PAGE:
We’d been married all of 6 weeks, and we were settling into our first married apartment in Philadelphia. I’d been living in the apartment previously with a roommate, and friends of friends of friends had occupied it for the previous decade; it was an institution in the young Philadelphia Mormon world.
We’d finally managed to clear out most of the accumulated leftover lightbulbs and cleaning supplies (the remainder would stay in place until we ourselves moved out a year later). It had been a busy few weeks after returning from our honeymoon, so we decided to take the afternoon off and head down to Penn’s Landing for the Philadelphia ice cream festival.
We walked over and got our scoops in the summer sun, reveling in the warm breeze and pedestrian traffic. As we started back, though, ominous clouds began to drift. We quickened our step, hoping to get ahead of the wet.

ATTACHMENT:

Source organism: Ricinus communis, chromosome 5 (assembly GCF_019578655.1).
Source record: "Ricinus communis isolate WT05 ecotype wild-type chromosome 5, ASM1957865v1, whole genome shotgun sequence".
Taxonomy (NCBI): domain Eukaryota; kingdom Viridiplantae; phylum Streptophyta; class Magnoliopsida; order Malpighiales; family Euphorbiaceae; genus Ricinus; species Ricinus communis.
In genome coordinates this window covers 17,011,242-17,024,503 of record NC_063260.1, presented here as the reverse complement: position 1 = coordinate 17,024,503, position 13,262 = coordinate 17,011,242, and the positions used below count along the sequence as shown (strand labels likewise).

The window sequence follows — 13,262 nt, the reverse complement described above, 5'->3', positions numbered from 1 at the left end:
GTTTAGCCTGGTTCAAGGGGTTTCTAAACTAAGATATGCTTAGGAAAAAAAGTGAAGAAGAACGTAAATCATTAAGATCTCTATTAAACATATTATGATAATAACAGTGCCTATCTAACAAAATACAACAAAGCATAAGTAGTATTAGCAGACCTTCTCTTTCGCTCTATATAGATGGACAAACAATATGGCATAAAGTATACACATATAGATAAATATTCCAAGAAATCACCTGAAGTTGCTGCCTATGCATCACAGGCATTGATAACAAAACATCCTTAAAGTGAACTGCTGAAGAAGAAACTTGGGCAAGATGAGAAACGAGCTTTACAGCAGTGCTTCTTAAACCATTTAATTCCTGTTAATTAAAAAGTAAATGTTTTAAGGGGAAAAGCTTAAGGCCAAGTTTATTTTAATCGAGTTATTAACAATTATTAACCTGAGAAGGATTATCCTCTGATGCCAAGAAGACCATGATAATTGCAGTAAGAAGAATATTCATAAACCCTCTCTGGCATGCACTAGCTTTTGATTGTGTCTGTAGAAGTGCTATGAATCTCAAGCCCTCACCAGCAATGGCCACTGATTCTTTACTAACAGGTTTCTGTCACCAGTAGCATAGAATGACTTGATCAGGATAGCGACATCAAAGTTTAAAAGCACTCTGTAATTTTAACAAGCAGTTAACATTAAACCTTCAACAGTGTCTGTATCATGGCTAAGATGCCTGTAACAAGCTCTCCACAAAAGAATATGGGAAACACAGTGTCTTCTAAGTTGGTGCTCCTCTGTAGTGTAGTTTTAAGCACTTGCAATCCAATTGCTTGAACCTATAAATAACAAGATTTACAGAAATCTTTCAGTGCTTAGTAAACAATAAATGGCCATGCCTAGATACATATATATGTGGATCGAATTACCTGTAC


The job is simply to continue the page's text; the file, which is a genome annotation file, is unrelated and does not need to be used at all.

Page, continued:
No such luck, as the skies burst fully open when we were still a solid 15 minutes from home. This wasn’t any ordinary shower; it was a full-on deluge. Anyone who’s been in Philadelphia in a rainstorm knows the streets turn to rivers – rivers of muck and grease.
We decided to hibernate for a moment under one of Philly’s tiny residential awnings – a barely-covered patio barely wide enough for the both of us and certainly insufficiently deep. Still, it was better than anything else around and we huddled there, giggling in newly-espoused humor and bliss.
Suddenly, the door behind us swing open, nearly sending us flying onto our backs. We jumped away, concerned that a typically grizzly Philadelphian would chide us for daring to transfer human oils onto his house by way of our touch.
Rather, a kind couple saw our plight and offered us their large new umbrella, which, incidentally, provided at least double the coverage of the awning. They invited us in, but we declined, preferring to make a dash to home. A simple gesture, to be sure, but one to build friendships and bridges and trust.